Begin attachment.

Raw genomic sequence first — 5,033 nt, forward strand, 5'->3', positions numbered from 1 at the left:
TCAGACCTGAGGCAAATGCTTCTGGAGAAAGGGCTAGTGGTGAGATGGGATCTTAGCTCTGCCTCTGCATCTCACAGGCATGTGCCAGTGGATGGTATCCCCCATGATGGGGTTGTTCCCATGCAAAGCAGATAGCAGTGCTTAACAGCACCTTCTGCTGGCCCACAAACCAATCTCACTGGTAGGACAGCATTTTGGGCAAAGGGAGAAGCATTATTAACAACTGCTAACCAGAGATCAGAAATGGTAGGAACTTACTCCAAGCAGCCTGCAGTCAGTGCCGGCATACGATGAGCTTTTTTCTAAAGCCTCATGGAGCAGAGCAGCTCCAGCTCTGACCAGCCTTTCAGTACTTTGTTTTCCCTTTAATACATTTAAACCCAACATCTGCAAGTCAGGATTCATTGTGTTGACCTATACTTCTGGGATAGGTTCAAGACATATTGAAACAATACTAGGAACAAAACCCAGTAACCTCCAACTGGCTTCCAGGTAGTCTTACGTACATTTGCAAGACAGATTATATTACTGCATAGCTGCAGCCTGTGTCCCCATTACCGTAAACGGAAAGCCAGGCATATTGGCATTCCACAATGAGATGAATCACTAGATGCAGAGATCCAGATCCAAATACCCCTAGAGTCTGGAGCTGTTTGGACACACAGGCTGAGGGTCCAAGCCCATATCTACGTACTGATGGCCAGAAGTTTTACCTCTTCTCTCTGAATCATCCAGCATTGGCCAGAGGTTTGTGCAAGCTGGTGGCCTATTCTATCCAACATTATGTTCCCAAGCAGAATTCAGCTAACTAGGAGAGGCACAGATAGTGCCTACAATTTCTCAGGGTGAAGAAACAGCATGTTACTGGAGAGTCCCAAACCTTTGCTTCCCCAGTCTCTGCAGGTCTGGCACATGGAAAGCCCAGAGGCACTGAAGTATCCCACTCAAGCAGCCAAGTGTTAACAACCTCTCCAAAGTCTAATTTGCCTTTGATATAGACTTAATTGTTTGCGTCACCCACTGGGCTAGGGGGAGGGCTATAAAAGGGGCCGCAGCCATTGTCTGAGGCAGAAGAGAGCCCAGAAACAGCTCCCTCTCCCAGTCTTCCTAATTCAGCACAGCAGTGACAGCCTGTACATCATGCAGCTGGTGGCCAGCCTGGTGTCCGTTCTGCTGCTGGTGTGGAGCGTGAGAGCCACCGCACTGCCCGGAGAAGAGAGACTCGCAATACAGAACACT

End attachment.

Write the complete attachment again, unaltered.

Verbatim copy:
Raw genomic sequence first — 5,033 nt, forward strand, 5'->3', positions numbered from 1 at the left:
TCAGACCTGAGGCAAATGCTTCTGGAGAAAGGGCTAGTGGTGAGATGGGATCTTAGCTCTGCCTCTGCATCTCACAGGCATGTGCCAGTGGATGGTATCCCCCATGATGGGGTTGTTCCCATGCAAAGCAGATAGCAGTGCTTAACAGCACCTTCTGCTGGCCCACAAACCAATCTCACTGGTAGGACAGCATTTTGGGCAAAGGGAGAAGCATTATTAACAACTGCTAACCAGAGATCAGAAATGGTAGGAACTTACTCCAAGCAGCCTGCAGTCAGTGCCGGCATACGATGAGCTTTTTTCTAAAGCCTCATGGAGCAGAGCAGCTCCAGCTCTGACCAGCCTTTCAGTACTTTGTTTTCCCTTTAATACATTTAAACCCAACATCTGCAAGTCAGGATTCATTGTGTTGACCTATACTTCTGGGATAGGTTCAAGACATATTGAAACAATACTAGGAACAAAACCCAGTAACCTCCAACTGGCTTCCAGGTAGTCTTACGTACATTTGCAAGACAGATTATATTACTGCATAGCTGCAGCCTGTGTCCCCATTACCGTAAACGGAAAGCCAGGCATATTGGCATTCCACAATGAGATGAATCACTAGATGCAGAGATCCAGATCCAAATACCCCTAGAGTCTGGAGCTGTTTGGACACACAGGCTGAGGGTCCAAGCCCATATCTACGTACTGATGGCCAGAAGTTTTACCTCTTCTCTCTGAATCATCCAGCATTGGCCAGAGGTTTGTGCAAGCTGGTGGCCTATTCTATCCAACATTATGTTCCCAAGCAGAATTCAGCTAACTAGGAGAGGCACAGATAGTGCCTACAATTTCTCAGGGTGAAGAAACAGCATGTTACTGGAGAGTCCCAAACCTTTGCTTCCCCAGTCTCTGCAGGTCTGGCACATGGAAAGCCCAGAGGCACTGAAGTATCCCACTCAAGCAGCCAAGTGTTAACAACCTCTCCAAAGTCTAATTTGCCTTTGATATAGACTTAATTGTTTGCGTCACCCACTGGGCTAGGGGGAGGGCTATAAAAGGGGCCGCAGCCATTGTCTGAGGCAGAAGAGAGCCCAGAAACAGCTCCCTCTCCCAGTCTTCCTAATTCAGCACAGCAGTGACAGCCTGTACATCATGCAGCTGGTGGCCAGCCTGGTGTCCGTTCTGCTGCTGGTGTGGAGCGTGAGAGCCACCGCACTGCCCGGAGAAGAGAGACTCGCAATACAGAACACT